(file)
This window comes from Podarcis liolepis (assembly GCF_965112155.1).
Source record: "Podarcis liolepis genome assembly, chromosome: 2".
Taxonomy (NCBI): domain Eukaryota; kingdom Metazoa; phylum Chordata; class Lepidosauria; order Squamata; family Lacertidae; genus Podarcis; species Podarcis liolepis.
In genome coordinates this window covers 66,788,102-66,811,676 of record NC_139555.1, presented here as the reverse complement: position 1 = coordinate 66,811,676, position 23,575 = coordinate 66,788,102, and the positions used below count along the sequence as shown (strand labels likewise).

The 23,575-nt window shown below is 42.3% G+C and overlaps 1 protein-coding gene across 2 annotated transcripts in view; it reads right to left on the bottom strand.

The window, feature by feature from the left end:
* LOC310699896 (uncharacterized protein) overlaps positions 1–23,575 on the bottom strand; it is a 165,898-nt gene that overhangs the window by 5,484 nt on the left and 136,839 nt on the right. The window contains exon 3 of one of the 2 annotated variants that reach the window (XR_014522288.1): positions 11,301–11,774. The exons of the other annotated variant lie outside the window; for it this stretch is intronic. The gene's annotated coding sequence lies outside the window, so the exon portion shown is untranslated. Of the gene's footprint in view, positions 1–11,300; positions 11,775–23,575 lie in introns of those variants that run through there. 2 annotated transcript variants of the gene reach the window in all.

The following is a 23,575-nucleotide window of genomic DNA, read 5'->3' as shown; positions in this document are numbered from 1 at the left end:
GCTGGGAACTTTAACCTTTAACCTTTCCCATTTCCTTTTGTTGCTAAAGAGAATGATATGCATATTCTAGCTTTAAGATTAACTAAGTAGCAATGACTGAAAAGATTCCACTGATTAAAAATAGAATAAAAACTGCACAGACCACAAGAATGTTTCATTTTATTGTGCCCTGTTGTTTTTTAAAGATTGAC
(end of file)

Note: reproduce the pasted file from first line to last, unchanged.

This window comes from Podarcis liolepis (assembly GCF_965112155.1).
Source record: "Podarcis liolepis genome assembly, chromosome: 2".
Taxonomy (NCBI): domain Eukaryota; kingdom Metazoa; phylum Chordata; class Lepidosauria; order Squamata; family Lacertidae; genus Podarcis; species Podarcis liolepis.
In genome coordinates this window covers 66,788,102-66,811,676 of record NC_139555.1, presented here as the reverse complement: position 1 = coordinate 66,811,676, position 23,575 = coordinate 66,788,102, and the positions used below count along the sequence as shown (strand labels likewise).

The 23,575-nt window shown below is 42.3% G+C and overlaps 1 protein-coding gene across 2 annotated transcripts in view; it reads right to left on the bottom strand.

The window, feature by feature from the left end:
* LOC310699896 (uncharacterized protein) overlaps positions 1–23,575 on the bottom strand; it is a 165,898-nt gene that overhangs the window by 5,484 nt on the left and 136,839 nt on the right. The window contains exon 3 of one of the 2 annotated variants that reach the window (XR_014522288.1): positions 11,301–11,774. The exons of the other annotated variant lie outside the window; for it this stretch is intronic. The gene's annotated coding sequence lies outside the window, so the exon portion shown is untranslated. Of the gene's footprint in view, positions 1–11,300; positions 11,775–23,575 lie in introns of those variants that run through there. 2 annotated transcript variants of the gene reach the window in all.

The following is a 23,575-nucleotide window of genomic DNA, read 5'->3' as shown; positions in this document are numbered from 1 at the left end:
GCTGGGAACTTTAACCTTTAACCTTTCCCATTTCCTTTTGTTGCTAAAGAGAATGATATGCATATTCTAGCTTTAAGATTAACTAAGTAGCAATGACTGAAAAGATTCCACTGATTAAAAATAGAATAAAAACTGCACAGACCACAAGAATGTTTCATTTTATTGTGCCCTGTTGTTTTTTAAAGATTGAC